This year Pentagram, one of the world’s most far-reaching design firms, turns 40. This past Friday they hosted a red and rockin’ party in Times Square to fully embrace their 40 years. My wife and I were lucky enough to attend the event which brought all of the existing Pentagram partners plus lots from the past – and about 1,000 of their friends and party crashers. There are already a few tributes floating around the interwebs that showcase Pentagram’s impact on the world, and in honor of the 40 year anniversary I wanted to make a special post on the many ways that Pentagram has influenced and participated in magazine design over the past 40 years, with big name publications alongside smaller (but no less influential) titles.
The Atlantic // Pentagram’s Michael Bierut and Luke Hayman redesign the 150+ year old The Atlantic in 2008 to uncover what Bierut calls “the right visual analogue for a distinctive editorial voice.”
TIME // Pentagram’s Luke Hayman orchestrates a major redesign of Time Magazine in 2007 bringing the publication fully into the 21st Century. Pentagram is also involved in launching the “Frames” project for Time Magazine a few years later.
2wice // Pentagram partner Abbott Miller serves as co-editor and designer of 2wice – a landmark publication that focuses on performance arts. 2wice also recently moved to a nifty digital format on the ipad.
RADAR // Pentagram Partner Luke Hayman leads the redesign of Radarmagazine that launches with the July/August issue in 2008, sadly just a few months before the magazine is shuttered.
New York Magazine // Pentagram Partner Luke Hayward also directs the redesign of New York Magazine in 2006 and wins Magazine of the Year at the Society of Publication Designers’42nd Annual Awards for the iconic overhaul.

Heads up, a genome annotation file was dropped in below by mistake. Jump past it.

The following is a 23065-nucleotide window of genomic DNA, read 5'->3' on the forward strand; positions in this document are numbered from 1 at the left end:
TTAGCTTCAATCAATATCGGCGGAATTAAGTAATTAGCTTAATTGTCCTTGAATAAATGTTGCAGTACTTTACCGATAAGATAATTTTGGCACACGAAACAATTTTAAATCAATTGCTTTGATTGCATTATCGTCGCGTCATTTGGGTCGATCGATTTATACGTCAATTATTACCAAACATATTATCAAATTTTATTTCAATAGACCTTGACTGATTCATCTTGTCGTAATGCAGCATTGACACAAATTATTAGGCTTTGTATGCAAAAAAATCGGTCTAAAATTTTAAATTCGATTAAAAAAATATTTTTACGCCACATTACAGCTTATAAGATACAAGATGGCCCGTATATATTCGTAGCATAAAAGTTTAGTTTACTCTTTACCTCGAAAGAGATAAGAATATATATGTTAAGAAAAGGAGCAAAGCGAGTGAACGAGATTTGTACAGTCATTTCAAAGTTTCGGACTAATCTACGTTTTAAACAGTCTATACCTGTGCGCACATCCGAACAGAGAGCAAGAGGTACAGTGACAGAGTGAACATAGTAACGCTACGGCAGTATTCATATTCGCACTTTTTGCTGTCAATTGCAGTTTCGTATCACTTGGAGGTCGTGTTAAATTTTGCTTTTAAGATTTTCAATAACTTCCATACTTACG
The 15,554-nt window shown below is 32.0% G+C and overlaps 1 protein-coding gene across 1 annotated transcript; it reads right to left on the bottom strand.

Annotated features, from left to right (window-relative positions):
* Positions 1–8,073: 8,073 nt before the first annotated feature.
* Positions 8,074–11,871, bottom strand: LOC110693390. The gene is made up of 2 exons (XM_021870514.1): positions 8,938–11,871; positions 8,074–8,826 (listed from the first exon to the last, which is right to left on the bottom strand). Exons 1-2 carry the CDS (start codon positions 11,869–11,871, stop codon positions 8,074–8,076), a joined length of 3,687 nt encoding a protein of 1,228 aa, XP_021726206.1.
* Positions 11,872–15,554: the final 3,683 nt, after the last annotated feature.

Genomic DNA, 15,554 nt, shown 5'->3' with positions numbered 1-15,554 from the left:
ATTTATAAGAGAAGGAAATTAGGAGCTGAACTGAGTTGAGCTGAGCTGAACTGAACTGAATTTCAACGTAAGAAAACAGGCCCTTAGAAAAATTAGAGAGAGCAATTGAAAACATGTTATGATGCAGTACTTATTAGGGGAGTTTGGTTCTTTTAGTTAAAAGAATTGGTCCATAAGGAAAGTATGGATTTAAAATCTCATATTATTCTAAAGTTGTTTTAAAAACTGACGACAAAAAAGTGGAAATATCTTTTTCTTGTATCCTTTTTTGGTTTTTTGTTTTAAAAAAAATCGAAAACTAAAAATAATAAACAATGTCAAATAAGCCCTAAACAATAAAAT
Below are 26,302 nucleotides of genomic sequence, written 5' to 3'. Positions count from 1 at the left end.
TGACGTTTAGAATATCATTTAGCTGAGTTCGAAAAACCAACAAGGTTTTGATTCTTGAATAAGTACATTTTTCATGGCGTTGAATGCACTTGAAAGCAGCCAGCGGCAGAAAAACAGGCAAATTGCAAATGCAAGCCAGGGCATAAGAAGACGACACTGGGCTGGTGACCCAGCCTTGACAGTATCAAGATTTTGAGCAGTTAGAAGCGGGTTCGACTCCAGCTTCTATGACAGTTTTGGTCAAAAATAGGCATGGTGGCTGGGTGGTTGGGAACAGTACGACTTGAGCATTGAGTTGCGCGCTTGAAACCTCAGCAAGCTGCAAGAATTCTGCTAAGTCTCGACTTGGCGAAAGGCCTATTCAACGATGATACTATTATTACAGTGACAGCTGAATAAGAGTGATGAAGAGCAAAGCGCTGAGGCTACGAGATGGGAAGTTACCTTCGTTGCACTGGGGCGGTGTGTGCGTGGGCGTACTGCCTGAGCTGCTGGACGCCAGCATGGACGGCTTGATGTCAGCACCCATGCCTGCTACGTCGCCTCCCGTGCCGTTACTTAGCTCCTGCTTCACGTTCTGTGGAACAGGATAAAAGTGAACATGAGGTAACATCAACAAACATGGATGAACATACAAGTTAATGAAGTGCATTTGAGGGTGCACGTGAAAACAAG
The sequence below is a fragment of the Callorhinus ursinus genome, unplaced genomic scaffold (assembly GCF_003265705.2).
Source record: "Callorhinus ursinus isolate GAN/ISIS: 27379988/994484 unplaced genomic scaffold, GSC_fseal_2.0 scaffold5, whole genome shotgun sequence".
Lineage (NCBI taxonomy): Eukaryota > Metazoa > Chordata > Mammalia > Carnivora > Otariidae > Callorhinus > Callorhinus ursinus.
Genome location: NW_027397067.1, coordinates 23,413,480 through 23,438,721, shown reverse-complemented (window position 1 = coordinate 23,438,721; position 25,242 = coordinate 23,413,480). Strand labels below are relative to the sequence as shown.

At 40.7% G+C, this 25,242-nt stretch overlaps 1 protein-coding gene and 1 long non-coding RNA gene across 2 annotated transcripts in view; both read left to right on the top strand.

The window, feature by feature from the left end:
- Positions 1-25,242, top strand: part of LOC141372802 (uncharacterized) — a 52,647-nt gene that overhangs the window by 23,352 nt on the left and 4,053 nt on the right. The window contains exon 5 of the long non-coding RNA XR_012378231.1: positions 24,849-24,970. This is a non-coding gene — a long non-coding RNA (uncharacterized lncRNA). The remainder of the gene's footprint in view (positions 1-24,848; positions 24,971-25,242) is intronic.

ARCHITECT // Pentagram partner Abbott Miller and his team design Architect Magazine when it launches in 2006. The highly accessible format has helped the magazine remain a visible and informative publication on the profession of architecture ever since.
TRAVEL + LEISURE // One of the world’s top travel magazines, Travel + Leisure reaches out to Luke Hayward and his team for a design overhaul earlier this year. Hayward previously served as Creative Director at the publication, so the collaboration came with ease.
Looking at the breadth of Pentagram’s history – and how their work has shaped entire industries (magazines and far beyond), often with surprisingly simple, clean and timeless designs serves as a refreshing reminder that design can and should be made to last. Thank you to Pentagram for the amazing party and here is looking at 40 more years of design excellence!
Over the past year or more I have heard and read so much about Paradis, the brainchild of French art director Thomas Lenthal, but for some reason or another I never got about to ordering a copy – it remained in the back of my mind until I stumbled across this copy a few weeks ago and could no longer resist. For whatever reason – maybe the amount of references I had read, I had a relatively defined image in my mind of what the volume would contain, but the contents were actually quite different than I initially anticipated.
Launched in 2006, the latest issue of Paradis is 400-pages thick and has been nearly two years in the making. This issue includes lengthy features from cultural heavy-weights such as Chuck Close, Cindy Sherman, Massimo Vignelli, Juergen Teller and Alain de Botton.
A shining gem in the issue is a piece on the furniture collection of Dennis Freedman, sprawling over 20 spreads and packed with a dense landscape of one-off furniture pieces and artwork. The photographs relate well to the contents of the whole Paradis issue — an assortment of mysteries and beauties, from famous to unknown.
The two features on Chuck Close and Cindy Sherman border on dry, but a lengthy interview with a personal hero of mine, Massimo Vignelli, (interviewed by my amazing wife here) is a goldmine.
Paradis is worth a read – and I will definitely revisit it in the future (hopefully it doesn’t take 2 years for the next issue!). The features are the real drivers of the magazine, and there is lots to be said for curating such a high caliber team for a single issue. In a market awash with magazines overflowing with content, Paradis is a breath of fresh air due to its relative “slowness”. Spending time with Paradis is more akin to meandering through a quiet museum than flicking through a periodical.